It’s not an “immersion” program. It’s an excuse to not teach the kids English.
At the same time, students from low-income backgrounds — especially those with families who don’t speak English at home — stand to reap benefits from language immersion, among them, retention of their native language. Fortune said districts wrestle with how to hold onto the parent base that seeks out the language immersion while reaching out to the students most in need of the programs.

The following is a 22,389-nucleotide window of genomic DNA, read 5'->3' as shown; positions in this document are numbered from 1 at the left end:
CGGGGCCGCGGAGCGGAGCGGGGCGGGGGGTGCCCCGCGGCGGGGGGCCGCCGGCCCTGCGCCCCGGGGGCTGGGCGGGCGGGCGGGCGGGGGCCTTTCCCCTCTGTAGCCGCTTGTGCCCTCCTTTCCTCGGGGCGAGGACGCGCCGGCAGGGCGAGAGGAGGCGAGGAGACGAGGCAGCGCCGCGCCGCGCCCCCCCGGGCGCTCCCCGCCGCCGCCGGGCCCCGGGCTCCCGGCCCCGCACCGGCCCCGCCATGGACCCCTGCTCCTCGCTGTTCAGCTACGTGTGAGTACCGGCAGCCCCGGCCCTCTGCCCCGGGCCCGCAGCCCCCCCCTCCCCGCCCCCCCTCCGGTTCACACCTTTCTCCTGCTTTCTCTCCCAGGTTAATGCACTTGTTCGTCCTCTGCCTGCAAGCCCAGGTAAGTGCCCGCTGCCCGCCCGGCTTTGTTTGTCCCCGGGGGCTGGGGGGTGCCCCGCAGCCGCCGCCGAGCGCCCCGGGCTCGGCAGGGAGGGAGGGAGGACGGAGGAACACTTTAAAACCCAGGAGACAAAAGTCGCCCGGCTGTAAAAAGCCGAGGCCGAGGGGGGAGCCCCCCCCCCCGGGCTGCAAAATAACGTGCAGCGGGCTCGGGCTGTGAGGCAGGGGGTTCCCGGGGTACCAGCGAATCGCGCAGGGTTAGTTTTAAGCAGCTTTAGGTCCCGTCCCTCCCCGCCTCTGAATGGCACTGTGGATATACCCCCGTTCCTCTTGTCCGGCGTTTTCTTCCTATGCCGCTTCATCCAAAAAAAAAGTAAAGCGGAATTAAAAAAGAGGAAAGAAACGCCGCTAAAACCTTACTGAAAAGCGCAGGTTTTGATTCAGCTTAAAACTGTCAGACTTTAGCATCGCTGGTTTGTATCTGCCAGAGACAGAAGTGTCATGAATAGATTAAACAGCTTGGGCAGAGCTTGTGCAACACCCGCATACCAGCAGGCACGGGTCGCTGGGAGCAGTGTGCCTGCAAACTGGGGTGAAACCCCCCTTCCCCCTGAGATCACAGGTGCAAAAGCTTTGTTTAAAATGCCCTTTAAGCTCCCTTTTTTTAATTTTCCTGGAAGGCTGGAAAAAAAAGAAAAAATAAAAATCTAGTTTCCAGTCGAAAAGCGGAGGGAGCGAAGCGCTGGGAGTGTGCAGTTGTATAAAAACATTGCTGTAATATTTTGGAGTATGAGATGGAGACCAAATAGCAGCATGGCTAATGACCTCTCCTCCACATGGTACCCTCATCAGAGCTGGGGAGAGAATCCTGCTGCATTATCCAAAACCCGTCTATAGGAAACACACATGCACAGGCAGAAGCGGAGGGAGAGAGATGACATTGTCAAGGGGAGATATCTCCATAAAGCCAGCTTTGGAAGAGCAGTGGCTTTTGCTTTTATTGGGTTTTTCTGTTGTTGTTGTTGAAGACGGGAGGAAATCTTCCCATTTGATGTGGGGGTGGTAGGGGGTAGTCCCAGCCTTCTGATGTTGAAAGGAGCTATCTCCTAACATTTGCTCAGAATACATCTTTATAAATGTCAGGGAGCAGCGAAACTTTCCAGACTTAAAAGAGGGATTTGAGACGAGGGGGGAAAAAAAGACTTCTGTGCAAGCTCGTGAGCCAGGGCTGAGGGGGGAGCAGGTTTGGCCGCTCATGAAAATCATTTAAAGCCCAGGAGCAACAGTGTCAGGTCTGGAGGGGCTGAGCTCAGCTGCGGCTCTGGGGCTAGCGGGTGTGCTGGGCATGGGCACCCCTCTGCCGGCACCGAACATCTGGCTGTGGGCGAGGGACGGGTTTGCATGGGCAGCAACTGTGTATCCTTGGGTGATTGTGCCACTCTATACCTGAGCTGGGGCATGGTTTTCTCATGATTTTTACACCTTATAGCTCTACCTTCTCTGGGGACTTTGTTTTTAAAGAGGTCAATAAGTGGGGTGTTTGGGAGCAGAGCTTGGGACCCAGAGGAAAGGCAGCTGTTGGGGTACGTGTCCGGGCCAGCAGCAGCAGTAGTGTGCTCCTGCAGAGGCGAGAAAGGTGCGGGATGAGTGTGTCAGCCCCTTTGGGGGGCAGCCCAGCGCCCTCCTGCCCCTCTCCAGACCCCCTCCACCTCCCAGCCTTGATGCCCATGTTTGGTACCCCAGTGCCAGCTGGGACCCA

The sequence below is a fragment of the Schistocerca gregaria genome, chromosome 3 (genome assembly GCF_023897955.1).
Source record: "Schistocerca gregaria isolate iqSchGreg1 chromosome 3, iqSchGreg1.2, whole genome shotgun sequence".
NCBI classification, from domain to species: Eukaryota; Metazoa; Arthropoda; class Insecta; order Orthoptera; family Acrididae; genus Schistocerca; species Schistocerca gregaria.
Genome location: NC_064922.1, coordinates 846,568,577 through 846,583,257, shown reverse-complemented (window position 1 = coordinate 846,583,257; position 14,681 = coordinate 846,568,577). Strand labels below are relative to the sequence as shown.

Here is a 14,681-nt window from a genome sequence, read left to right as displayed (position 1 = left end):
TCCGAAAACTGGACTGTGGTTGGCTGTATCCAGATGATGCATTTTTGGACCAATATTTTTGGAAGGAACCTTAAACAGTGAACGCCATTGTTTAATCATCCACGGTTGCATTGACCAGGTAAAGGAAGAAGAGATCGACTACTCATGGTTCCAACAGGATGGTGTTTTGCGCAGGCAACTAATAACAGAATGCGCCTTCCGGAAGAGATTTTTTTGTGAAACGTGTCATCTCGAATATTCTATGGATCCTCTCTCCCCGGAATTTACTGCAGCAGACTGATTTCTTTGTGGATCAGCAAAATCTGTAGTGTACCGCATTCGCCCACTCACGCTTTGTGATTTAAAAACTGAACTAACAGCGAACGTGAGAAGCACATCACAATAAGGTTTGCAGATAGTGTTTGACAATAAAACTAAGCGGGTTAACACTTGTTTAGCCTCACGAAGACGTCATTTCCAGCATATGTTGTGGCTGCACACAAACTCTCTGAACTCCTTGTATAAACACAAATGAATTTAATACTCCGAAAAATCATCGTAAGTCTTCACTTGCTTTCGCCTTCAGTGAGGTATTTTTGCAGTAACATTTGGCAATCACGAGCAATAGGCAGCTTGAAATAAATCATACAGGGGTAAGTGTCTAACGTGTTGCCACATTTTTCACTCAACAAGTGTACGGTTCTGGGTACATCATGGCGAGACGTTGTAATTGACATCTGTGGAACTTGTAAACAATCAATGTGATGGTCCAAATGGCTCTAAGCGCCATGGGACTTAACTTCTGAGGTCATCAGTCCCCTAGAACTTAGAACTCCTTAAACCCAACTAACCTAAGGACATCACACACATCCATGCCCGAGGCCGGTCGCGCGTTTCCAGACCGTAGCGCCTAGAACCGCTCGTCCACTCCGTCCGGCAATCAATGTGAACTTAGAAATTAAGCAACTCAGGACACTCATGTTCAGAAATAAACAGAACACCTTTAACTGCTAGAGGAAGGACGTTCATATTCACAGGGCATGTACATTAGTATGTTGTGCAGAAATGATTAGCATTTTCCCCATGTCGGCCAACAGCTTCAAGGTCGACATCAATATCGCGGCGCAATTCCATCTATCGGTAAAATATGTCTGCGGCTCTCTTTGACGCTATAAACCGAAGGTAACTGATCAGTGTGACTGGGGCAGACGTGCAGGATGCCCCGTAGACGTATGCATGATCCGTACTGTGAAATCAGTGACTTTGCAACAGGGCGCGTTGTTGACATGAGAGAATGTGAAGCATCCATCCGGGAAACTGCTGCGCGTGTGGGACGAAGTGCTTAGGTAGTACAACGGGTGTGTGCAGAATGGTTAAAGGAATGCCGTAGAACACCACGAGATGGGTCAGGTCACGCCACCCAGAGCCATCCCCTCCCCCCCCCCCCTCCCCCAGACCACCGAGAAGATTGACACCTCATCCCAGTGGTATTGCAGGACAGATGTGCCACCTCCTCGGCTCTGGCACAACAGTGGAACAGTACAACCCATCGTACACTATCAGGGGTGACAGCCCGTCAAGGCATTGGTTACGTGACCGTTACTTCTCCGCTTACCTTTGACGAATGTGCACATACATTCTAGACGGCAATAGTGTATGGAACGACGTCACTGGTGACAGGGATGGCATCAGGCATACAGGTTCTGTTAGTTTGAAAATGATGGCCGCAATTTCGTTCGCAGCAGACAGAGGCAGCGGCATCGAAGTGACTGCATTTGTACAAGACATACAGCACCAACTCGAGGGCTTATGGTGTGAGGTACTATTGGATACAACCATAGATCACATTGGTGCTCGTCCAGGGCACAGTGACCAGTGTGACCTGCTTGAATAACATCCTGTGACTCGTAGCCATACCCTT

So, all the Spanish speaking kids take a Spanish “immersion” course, the Chinese speaking kids take a Chinese “immersion” course and the Russian speaking kids take the Russian “immersion” course.
It would seem to me that these would be the kids that would benefit most from learning in English. But I suppose that the English “immersion” course is only for kids that already speak English.